a city at night with a big crowd of people walking around and their faces being scanned.


State of Skills: Unleashing AI into the skills development ecosystem

Tech and Automation

Steven Tobin,
Strategic Advisor at FSC

March 2024

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Key Insight #1

To reap the benefits that AI has to offer, its adoption and deployment should be a collaborative and inclusive process that recognizes and addresses genuine concerns individuals have about AI and technology more broadly. FSC projects have shown that such an approach can lead to demonstrable gains in efficiency and well-being.

Key Insight #2

The absence of an inclusive AI deployment strategy and disregard for its inherent biases risk exacerbating existing inequities.

Key Insight #3

FSC-supported AI tools have bolstered outcomes in skills matching, career development guidance, and recruitment. The overall effectiveness of these tools was underpinned by recognizing and mitigating the inherent bias and discrimination embedded into these technologies.

Key Insight #4

Given the breadth of AI’s impact on the world of work, AI skills will become increasingly relevant. FSC and others are making efforts to strengthen basic AI skills and this should form a core component of digital literacy going forward.

The Issue

Artificial Intelligence (AI) is not like any technology that has preceded it.

Initially defined as the science and engineering of making intelligent machines, AI has evolved in recent years from a concept to a transformative technological force. Today, AI’s definition has expanded to emphasize the replication of human-like intelligence in machines and involves agents acting and reacting in their environment to maximize, among others, decision making.

AI can be categorized based on abilities and technologies:

  • Generative AI involves creating new content like images and text, going beyond mere replication of data patterns.
  • Natural language processing focuses on the interaction between computers and human language, enabling chatbots and translation services.
  • Computer vision allows machines to interpret visual information crucial for applications in facial recognition and autonomous vehicles.
  • Reinforcement learning enables AI agents to learn through trial and error, optimizing a reward signal, and is key in autonomous robotics and recommendation systems.

Although still nascent in many regards, AI is already having a profound impact on most sectors of the economy and the world of work. In fact, ChatGPT-4 was leveraged to support the drafting of this insight, including shortening existing text; rewriting language to be more user friendly; prompting text to expand on initial ideas; and providing preliminary research questions in the field of AI.

AI’s impact on employment is complex. It can automate routine tasks, potentially enhancing productivity and safety but may also disrupt job roles. The OECD suggests that minimal negative employment effects seen to date may be due to AI’s current low adoption rates. However, advancements in generative AI could accelerate workplace adoption, potentially exacerbating negative employment effects over time. The Bank of Canada says high-skilled workers are increasingly vulnerable to digital technologies such as AI.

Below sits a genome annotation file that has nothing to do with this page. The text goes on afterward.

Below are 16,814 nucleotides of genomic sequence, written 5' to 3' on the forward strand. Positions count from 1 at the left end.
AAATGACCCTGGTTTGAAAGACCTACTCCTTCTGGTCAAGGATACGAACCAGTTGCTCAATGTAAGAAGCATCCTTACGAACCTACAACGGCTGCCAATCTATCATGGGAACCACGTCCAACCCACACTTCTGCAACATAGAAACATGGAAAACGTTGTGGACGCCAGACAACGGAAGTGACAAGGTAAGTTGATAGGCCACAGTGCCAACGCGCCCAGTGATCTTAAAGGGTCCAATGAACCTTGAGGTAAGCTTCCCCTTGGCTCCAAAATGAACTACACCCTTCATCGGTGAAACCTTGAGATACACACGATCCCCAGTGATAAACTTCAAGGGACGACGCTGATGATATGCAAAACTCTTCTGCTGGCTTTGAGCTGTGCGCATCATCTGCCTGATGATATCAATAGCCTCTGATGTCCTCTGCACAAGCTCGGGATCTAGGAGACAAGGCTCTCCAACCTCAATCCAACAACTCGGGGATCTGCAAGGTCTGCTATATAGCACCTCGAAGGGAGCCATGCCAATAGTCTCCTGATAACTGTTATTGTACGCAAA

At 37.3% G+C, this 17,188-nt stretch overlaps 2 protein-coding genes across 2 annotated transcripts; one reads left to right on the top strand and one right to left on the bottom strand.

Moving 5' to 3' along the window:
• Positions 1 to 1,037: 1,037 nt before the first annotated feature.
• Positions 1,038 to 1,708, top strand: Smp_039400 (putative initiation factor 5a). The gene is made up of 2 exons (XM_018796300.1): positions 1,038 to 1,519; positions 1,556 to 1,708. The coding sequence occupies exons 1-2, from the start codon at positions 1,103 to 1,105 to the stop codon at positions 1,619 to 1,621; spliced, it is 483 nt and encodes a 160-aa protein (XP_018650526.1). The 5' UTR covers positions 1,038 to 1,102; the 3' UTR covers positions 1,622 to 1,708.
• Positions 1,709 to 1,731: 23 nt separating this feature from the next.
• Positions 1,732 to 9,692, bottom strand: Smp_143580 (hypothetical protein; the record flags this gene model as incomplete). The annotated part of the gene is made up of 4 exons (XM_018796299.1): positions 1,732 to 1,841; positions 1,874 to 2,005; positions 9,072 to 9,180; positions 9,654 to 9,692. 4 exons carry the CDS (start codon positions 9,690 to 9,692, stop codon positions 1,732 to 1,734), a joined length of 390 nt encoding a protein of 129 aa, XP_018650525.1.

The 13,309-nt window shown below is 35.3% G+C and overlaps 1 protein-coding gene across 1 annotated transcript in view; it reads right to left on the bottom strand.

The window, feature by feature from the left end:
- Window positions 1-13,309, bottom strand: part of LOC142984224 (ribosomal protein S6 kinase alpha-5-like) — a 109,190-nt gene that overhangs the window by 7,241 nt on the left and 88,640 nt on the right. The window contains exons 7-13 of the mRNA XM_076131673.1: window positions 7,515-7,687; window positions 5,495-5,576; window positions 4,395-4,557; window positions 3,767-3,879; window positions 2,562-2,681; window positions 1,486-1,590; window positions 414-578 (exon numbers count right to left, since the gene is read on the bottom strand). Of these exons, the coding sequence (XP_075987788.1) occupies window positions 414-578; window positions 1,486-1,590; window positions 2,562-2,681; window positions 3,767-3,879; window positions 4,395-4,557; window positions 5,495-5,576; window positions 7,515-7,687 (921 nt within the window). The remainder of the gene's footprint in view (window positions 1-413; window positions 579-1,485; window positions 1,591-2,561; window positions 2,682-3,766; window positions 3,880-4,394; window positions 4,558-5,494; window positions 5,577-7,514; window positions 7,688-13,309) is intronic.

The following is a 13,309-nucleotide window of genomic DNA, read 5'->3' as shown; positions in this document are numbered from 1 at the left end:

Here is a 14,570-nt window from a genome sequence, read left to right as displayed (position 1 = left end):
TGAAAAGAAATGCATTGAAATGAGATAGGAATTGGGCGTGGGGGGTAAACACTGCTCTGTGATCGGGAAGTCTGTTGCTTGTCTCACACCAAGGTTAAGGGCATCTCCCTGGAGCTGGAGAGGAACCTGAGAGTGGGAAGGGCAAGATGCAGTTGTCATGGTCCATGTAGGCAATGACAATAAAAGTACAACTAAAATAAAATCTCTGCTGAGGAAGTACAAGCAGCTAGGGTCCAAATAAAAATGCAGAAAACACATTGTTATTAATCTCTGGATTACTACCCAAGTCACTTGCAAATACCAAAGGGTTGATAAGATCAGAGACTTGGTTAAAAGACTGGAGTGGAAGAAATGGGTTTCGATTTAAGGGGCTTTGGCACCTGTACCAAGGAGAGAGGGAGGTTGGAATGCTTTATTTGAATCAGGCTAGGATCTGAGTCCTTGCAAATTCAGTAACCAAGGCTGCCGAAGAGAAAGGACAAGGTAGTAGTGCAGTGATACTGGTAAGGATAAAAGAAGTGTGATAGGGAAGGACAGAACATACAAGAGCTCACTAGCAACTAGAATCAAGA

The risk of job automation varies globally, and is more likely in high-income countries than low-income ones. While AI will impact all jobs to varying degrees, more than 300 million global jobs could be affected. In Canada, AI tools, like ChatGPT, could perform nearly 20% of jobs in the future. But, these jobs are more likely to be transformed than fully overtaken, with AI becoming an tool of the job. Occupations at high risk include technology, journalism, paralegals, and customer service roles (Finlayson 2023; Kelly 2023). However, AI can also create employment opportunities in other fields or enhance productivity, as seen in countries with high automation but low unemployment rates.

According to the OECD, the oversized impact of AI on the job market comes from the greater speed at which it is being developed relative to previous technological advancements, and its impact extending beyond non-cognitive and routine tasks, with implications for all occupations. AI is expected to disrupt employment levels, composition and skill requirements at a scale not seen with previous technological changes. In fact, Canadian business executives believe that nearly 42% of the Canadian workforce will need to reskill to adapt to the growth of generative AI over the next three years. Similarly, a recent IMF working paper suggests that AI will affect 40% of jobs globally.

AI has the potential to stimulate innovation and productivity with tangible improvements across a wide range of economic activities. For example, AI is already transforming workforce development systems and mechanisms in positive ways, such as improving skills matching, skills recognition, and learning. Similarly, AI has begun to permeate education systems through its use in teaching, learning and research (both positively and negatively). Given the breadth of AI’s potential impacts, it will be important to make sure individuals, especially those most vulnerable to technological change, have the right skill sets to leverage new and emerging employment opportunities and adjust to changing skills composition of existing jobs.